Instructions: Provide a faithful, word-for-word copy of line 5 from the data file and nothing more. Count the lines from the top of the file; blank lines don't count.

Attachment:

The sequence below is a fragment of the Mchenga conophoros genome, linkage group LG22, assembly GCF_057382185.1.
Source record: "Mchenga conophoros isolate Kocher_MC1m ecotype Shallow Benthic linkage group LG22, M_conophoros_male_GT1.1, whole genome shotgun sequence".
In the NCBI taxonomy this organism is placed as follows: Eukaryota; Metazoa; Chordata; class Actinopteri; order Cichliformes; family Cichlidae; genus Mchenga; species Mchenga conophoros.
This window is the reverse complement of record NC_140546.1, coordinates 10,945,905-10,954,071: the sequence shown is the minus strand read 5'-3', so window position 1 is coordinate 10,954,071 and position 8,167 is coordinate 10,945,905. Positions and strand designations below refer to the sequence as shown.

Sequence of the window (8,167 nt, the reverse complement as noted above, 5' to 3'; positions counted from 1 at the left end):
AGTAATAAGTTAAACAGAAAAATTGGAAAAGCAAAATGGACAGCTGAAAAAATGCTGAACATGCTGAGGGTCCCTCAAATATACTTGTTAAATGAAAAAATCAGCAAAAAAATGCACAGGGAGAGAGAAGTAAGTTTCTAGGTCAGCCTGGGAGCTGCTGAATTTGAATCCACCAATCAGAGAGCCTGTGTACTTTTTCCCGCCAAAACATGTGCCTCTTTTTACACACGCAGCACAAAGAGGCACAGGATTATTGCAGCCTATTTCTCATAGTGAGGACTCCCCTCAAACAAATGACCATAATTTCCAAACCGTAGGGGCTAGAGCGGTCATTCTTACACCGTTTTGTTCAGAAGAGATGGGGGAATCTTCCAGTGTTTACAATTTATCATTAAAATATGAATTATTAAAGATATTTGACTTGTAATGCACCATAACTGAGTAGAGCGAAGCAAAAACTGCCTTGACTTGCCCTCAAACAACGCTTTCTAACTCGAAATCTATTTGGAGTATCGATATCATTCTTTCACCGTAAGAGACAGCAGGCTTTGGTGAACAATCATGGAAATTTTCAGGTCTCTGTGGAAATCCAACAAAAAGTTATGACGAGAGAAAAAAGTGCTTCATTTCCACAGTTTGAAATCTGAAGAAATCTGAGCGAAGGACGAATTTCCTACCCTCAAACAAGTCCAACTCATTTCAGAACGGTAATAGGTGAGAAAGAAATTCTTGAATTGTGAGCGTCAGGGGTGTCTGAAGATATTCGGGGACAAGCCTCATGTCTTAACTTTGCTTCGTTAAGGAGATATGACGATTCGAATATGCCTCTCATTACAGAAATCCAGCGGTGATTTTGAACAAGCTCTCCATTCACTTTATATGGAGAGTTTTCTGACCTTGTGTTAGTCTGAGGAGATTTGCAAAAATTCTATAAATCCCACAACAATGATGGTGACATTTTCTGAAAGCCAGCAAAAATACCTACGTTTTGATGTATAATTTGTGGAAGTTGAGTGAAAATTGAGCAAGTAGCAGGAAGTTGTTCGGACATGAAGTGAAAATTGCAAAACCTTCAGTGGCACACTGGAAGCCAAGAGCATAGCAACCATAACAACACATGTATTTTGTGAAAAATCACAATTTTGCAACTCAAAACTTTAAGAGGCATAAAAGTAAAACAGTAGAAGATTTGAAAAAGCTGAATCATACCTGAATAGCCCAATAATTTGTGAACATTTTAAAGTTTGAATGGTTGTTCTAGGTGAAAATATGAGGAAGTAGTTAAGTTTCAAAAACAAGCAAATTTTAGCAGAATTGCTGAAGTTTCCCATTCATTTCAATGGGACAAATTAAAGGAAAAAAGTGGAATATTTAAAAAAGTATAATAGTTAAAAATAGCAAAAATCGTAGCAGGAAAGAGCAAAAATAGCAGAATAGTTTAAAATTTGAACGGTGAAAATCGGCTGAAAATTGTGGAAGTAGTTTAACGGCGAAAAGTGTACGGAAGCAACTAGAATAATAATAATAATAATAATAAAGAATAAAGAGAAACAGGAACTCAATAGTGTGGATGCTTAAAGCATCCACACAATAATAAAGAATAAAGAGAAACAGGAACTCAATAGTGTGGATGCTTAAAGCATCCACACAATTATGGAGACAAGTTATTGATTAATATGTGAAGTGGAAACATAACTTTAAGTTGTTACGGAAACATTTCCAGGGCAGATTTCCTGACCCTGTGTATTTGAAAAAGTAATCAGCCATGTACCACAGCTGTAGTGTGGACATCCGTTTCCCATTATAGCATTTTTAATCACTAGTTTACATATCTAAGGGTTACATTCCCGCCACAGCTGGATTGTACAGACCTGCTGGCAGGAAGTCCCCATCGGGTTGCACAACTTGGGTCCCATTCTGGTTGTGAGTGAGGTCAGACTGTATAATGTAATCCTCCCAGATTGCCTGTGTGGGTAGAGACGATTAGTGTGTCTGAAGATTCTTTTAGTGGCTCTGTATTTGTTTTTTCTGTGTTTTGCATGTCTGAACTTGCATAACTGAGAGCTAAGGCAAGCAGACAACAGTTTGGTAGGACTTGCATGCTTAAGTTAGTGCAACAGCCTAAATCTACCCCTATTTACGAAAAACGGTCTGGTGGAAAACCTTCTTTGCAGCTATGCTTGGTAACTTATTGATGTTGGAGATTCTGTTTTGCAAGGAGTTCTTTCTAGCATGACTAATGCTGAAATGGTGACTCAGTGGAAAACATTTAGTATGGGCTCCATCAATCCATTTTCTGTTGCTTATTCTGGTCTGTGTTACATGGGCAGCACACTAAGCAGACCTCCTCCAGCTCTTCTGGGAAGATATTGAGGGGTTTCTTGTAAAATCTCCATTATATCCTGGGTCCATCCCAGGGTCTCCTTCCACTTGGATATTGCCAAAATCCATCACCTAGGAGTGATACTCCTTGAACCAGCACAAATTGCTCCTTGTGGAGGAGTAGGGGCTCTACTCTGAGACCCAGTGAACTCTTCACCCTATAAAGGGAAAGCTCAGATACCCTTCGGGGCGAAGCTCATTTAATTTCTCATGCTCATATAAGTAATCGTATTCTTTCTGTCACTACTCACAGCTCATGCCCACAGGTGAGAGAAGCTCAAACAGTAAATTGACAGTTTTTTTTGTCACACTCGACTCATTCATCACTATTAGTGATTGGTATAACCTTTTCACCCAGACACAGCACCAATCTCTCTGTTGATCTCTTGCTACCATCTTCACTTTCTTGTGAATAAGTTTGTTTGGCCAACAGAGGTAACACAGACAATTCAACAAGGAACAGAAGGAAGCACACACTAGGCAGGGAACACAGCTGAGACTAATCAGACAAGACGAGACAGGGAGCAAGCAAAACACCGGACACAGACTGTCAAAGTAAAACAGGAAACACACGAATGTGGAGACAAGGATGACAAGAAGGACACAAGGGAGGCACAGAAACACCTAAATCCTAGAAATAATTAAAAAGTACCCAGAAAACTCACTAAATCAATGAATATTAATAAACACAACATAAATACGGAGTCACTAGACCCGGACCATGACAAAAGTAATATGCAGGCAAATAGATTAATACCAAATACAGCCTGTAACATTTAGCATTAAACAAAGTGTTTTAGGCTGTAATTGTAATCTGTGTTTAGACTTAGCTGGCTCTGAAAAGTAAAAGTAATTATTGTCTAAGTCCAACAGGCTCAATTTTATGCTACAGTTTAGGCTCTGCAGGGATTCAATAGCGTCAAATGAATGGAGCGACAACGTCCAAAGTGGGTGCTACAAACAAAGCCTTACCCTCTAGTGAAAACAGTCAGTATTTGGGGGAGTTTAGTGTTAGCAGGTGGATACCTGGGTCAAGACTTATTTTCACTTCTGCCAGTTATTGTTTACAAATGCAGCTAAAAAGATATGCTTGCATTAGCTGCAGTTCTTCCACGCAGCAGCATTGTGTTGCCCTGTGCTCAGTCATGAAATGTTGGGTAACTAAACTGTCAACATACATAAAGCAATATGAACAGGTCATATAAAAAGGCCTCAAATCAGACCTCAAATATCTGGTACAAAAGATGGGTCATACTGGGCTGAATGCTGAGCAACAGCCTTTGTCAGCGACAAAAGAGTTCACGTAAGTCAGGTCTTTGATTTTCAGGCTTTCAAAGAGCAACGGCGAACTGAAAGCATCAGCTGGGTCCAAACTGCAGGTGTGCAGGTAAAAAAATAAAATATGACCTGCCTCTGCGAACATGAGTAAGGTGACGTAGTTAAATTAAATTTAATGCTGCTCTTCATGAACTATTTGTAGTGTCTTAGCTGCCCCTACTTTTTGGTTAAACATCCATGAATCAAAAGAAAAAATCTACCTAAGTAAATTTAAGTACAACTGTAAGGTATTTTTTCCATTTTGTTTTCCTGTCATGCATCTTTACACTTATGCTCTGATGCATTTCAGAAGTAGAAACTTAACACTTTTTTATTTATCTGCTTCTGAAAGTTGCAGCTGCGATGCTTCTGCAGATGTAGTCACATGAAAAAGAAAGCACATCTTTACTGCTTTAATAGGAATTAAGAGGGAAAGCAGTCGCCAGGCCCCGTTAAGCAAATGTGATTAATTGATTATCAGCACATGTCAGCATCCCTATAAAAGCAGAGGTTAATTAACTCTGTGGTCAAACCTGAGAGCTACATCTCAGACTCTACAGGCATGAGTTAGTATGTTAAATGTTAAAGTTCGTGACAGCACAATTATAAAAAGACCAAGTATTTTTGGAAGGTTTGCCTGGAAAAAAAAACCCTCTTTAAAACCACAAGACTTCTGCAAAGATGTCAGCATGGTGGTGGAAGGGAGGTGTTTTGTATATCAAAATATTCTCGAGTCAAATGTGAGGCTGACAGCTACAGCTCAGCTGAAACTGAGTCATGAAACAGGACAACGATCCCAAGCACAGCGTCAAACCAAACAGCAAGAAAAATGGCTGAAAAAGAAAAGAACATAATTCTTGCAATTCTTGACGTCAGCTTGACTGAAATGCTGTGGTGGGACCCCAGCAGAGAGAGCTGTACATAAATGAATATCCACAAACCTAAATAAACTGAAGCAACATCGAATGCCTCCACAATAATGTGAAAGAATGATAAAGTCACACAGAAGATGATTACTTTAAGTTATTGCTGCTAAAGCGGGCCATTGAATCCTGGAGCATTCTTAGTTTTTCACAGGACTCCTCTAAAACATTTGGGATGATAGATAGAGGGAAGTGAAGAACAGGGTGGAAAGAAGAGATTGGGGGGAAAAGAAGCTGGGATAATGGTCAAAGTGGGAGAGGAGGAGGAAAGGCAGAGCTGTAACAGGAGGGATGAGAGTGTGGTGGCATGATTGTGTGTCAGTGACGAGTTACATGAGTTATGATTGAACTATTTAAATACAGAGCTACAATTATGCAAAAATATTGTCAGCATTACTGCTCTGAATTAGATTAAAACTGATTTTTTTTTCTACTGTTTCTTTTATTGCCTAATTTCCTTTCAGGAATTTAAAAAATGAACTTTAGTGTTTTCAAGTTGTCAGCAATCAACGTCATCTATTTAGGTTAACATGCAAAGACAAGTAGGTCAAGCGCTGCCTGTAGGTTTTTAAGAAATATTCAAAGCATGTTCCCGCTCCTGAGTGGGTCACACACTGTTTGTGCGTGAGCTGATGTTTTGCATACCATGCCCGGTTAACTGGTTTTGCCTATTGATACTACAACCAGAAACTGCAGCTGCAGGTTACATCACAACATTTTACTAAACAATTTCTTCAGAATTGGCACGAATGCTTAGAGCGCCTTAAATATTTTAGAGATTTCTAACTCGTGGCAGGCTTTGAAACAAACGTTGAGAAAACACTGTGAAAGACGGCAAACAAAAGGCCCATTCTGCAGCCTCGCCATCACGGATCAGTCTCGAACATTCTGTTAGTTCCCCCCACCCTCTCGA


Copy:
Sequence of the window (8,167 nt, the reverse complement as noted above, 5' to 3'; positions counted from 1 at the left end):